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February 17, 2012

Martin Amis once wrote a strategy guide for Space invaders

The Millions : The Arcades Project: Martin Amis’ Guide to Classic Video Games
Invasion of the Space Invaders, then, is the madwoman in the attic of Amis’ house of nonfiction; many have heard rumors of its shameful presence, but few have seen it with their own eyes. I recently discovered a copy in the library of the university where I work, and I don’t think the librarian knew quite what to make of my obvious excitement at this coup. (“Wow,” I said, giving a low, respectful whistle as she handed it across the counter. “Would you look at that?”) It’s a deeply strange artifact: an A4-sized, full color glossy affair, abundantly illustrated with captioned photographs, screen shots, and lavish illustrations of exploding space ships and lunar landscapes. It boasts a perfunctory introduction by Steven Spielberg (“read this book and learn from young Martin’s horrific odyssey round the world’s arcades before you too become a video-junkie”), complete with full-page portrait of the Hollywood Boy Wonder leaning awkwardly against an arcade machine like some sort of geeky, high-waisted Fonz. We’re not even into the text proper, and already its cup runneth over with 100-proof WTF. One of the most frequently remarked-upon aspects of Amis’ writing is that it’s nearly always possible to tell, within a sentence or two, when you’re reading him. (You know it when you see it, with its gimmicks, its lists, its italicized stresses. You know it when you see it, Amis’s style, with its grandstanding repetitions.) And there’s a strange cognitive dissonance that arises from seeing that style applied to what is essentially — or at any rate quickly devolves into — a player’s guide to a range of early arcade games. He starts off with a cluster of short essayistic efforts about game addiction. A few sentences in, and we’re already deep in the familiar, hyper-stylized terrain of Amis country: “What we are dealing with is a global addiction. I mean, this might all turn out to be a bit of a problem. Let me adduce my own symptoms, withdrawals, dryouts, crack-ups, benders…” It’s hard to say who his intended reader might be here. You’d imagine kids would be an obvious demographic target, but that seems unlikely given that Amis gratuitously and jarringly raises the issue of child prostitution on the very first page. (The child sex industry has apparently been given a “fillip” by arcade machine addiction. “Kids,” he assures us, “are coming across for a couple of games of Astro Panic, or whatever. More about this later.”) This slumming fascination with seediness, characteristic of much of Amis’s early and mid-period work, is evident throughout. At one point, we are treated to a series of Hogarthian prose sketches of the grotesques the author sees all around him in these arcades: “Zonked glueys, swearing skinheads with childish faces full of ageless evil, mohican punks sporting scalplocks in violet verticals and a nappy-pin through the nose [...] Queasy spivs, living out a teen-dream movie with faggot overtones.” (There’s a glossary at the back that helpfully provides the following clarification: “Faggot: gay.” The word’s use in the original context makes the contemporary reader flinch, but the ugliness of the matter-of-fact definition is downright unforgivable. This is one of several potential reasons why Amis is uncomfortable enough about Invasion to want to keep it out of print.)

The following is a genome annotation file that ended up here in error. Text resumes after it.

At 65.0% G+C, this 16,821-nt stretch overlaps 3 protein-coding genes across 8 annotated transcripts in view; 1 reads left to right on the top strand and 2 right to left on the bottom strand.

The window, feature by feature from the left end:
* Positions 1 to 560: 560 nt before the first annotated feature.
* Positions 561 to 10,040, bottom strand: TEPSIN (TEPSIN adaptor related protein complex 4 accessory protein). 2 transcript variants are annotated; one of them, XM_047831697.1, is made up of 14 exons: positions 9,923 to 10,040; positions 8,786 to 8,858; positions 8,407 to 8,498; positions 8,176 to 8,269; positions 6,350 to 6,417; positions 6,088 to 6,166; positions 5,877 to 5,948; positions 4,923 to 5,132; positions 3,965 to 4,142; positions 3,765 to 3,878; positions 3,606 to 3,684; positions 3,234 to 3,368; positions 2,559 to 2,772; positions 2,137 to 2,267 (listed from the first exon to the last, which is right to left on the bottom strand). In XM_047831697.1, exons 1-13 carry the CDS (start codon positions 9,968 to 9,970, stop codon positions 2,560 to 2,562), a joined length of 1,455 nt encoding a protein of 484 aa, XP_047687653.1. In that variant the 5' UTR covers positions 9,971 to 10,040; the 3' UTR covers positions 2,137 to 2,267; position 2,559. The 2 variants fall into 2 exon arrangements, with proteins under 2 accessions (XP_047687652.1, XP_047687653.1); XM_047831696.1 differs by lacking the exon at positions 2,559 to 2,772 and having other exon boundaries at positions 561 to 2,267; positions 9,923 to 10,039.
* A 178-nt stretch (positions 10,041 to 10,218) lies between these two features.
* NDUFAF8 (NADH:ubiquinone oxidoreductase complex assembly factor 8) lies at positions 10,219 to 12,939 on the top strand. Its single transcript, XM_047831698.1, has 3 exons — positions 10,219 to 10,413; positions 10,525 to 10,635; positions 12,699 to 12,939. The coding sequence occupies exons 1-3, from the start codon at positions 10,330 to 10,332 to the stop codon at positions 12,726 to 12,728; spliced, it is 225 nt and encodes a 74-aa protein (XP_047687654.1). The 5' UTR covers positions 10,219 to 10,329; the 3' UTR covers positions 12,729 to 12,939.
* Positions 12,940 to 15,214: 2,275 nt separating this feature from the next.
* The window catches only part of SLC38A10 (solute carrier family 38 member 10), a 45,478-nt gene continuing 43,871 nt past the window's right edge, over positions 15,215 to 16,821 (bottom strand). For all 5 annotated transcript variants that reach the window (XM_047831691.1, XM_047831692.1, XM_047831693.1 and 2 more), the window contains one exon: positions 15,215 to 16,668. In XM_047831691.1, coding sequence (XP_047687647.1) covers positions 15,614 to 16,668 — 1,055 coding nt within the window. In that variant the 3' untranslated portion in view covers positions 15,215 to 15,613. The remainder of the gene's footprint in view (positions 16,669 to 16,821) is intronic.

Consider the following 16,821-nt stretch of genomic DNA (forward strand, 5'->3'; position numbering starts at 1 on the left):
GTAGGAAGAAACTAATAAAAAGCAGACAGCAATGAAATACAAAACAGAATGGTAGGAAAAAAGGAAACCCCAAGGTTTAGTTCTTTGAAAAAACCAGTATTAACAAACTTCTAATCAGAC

February 14, 2012

Before Valentine's Day, there was Lupercalia

With a bonus discussion of how no one really knows who St. Valentine is (there are multiple contenders) and because of the confusion the Catholic Church officially removed Valentine from their saint calendar. The Seedy, Scandalous History of Valentine's Day : Discovery News
Imagine half-naked men running through the streets, whipping young women with bloodied thongs made from freshly cut goat skins. Although it might sound like some sort of perverted sado-masochistic ritual, this is what the Romans did until 496 A.D. Indeed, mid-February was Lupercalia (Wolf Festival) time. Celebrated on Feb. 15 at the foot of the Palatine Hill beside the cave where, according to tradition, the she-wolf had suckled Romulus and Remus, the festival was essentially a purification and fertility rite. Directed by the Luperci, or "brothers of the wolf," the festival began with the sacrifice of two male goats and a dog, their blood smeared on the faces of Luperci initiates and then wiped off with wool dipped in milk. As thongs were cut from the sacrificed goats, the initiates would run around in the streets flagellating women to promote fertility.